In every issue of WebMD the Magazine, we ask our experts to answer readers' questions about a wide range of topics. In our June 2012 issue, we asked WebMD's child care expert, Roy Benaroch, MD, if parents should still keep ipecac in case their child swallows a poison.
Q: I was always told to keep ipecac in the medicine cabinet. Now I hear I shouldn't. What changed?
A: For decades, parents were advised to keep a bottle of ipecac on hand, just in case a child ingested something poisonous...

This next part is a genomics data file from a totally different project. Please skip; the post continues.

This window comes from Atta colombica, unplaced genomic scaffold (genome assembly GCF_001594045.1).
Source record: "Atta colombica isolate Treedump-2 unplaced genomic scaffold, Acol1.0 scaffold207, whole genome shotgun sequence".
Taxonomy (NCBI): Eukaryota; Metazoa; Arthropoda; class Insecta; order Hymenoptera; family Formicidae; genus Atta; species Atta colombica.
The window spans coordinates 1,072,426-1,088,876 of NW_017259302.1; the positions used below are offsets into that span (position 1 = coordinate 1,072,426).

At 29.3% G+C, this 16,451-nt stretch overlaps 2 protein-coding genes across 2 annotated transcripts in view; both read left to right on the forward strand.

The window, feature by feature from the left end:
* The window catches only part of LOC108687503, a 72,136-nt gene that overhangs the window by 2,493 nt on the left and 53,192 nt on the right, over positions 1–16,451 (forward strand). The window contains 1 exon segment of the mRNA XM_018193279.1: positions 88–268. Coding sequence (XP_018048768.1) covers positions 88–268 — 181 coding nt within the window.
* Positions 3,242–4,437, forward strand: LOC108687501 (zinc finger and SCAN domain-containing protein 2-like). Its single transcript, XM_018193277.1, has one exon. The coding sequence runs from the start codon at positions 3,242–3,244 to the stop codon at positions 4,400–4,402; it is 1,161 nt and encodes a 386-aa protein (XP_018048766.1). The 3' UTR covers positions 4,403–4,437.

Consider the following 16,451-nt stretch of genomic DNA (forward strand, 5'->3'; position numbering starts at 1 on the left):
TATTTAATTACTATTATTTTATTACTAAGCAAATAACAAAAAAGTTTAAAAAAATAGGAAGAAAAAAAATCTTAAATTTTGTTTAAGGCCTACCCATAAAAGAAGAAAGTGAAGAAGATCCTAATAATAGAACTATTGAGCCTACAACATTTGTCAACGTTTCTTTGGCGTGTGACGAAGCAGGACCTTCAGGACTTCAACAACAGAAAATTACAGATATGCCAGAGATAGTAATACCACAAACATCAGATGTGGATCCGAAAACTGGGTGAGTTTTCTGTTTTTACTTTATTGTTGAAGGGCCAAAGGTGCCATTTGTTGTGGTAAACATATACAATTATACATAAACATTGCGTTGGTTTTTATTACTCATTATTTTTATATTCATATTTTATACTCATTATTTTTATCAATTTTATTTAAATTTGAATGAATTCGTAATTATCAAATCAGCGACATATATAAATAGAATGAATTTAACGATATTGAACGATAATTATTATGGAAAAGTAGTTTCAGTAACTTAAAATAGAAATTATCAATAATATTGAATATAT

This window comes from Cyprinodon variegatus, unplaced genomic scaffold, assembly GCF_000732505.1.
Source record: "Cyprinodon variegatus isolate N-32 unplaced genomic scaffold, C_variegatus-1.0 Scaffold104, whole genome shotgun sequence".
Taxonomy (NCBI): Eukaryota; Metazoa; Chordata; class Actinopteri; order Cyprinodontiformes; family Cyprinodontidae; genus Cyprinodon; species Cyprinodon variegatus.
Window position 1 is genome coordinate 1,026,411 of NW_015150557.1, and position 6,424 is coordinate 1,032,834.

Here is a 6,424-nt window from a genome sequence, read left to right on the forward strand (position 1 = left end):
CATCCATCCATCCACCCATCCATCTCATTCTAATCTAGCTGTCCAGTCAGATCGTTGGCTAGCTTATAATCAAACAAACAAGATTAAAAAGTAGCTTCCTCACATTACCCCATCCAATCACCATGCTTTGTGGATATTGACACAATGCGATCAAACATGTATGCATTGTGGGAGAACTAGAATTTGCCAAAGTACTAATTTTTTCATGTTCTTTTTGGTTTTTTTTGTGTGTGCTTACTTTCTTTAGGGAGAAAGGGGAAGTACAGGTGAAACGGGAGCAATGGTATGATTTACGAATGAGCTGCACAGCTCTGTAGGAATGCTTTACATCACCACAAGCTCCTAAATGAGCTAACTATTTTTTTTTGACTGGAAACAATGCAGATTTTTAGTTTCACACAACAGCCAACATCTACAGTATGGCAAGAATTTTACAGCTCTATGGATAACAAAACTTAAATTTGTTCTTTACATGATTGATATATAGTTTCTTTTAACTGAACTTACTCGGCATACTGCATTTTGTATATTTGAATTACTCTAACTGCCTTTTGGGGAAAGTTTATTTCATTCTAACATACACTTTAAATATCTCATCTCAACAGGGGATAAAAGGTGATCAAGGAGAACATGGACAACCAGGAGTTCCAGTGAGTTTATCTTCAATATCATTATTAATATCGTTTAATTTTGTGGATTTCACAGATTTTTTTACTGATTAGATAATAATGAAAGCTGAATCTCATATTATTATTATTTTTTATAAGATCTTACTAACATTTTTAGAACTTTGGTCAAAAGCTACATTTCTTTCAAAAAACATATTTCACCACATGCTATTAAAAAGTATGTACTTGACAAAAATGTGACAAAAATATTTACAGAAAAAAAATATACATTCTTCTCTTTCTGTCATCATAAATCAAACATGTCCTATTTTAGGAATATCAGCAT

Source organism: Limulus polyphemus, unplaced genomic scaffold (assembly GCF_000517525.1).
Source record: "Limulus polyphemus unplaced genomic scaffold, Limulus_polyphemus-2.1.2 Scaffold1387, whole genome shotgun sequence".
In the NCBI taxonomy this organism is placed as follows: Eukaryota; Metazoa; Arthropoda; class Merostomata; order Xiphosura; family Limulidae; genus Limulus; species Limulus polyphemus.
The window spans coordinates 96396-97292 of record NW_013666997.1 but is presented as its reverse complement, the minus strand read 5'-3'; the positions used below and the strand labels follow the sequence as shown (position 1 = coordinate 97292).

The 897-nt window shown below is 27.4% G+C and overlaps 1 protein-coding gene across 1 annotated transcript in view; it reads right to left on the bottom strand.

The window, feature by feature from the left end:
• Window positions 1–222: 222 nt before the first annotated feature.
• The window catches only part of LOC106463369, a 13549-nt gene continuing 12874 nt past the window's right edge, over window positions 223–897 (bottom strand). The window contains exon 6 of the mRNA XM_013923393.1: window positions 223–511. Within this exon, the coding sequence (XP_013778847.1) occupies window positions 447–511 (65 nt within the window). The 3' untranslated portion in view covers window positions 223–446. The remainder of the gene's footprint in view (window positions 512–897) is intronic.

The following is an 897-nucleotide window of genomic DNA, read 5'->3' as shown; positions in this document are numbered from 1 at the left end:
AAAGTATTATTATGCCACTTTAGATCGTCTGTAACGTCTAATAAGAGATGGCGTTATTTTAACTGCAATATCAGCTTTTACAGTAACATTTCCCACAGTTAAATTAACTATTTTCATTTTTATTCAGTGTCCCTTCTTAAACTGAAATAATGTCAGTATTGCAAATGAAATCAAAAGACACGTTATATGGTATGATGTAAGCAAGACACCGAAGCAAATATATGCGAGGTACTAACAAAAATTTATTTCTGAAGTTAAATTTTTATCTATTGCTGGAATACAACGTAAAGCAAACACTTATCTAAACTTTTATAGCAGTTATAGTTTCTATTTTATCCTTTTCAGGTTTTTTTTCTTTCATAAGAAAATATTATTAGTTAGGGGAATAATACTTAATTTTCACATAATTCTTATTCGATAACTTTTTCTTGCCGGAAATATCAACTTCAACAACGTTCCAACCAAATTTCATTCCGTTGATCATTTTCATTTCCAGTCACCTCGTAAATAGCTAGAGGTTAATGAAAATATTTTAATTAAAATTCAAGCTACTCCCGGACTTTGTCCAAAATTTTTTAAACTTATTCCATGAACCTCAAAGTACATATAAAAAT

Yersinia enterocolitica. This is the most common cause of mesenteric lymphadenitis in children. This bacterium can cause gastroenteritis and other problems. Itmay "look like" other conditions. Two examples are Crohn's disease and acute appendicitis.
Other infections that cause mesenteric lymphadenitis include:
Direct or indirect infections related to HIV. This is the virus that can lead to AIDS.
Tuberculosis. This is a common bacterial infection. It usually attacks the lungs. But it can also attack other parts of the body.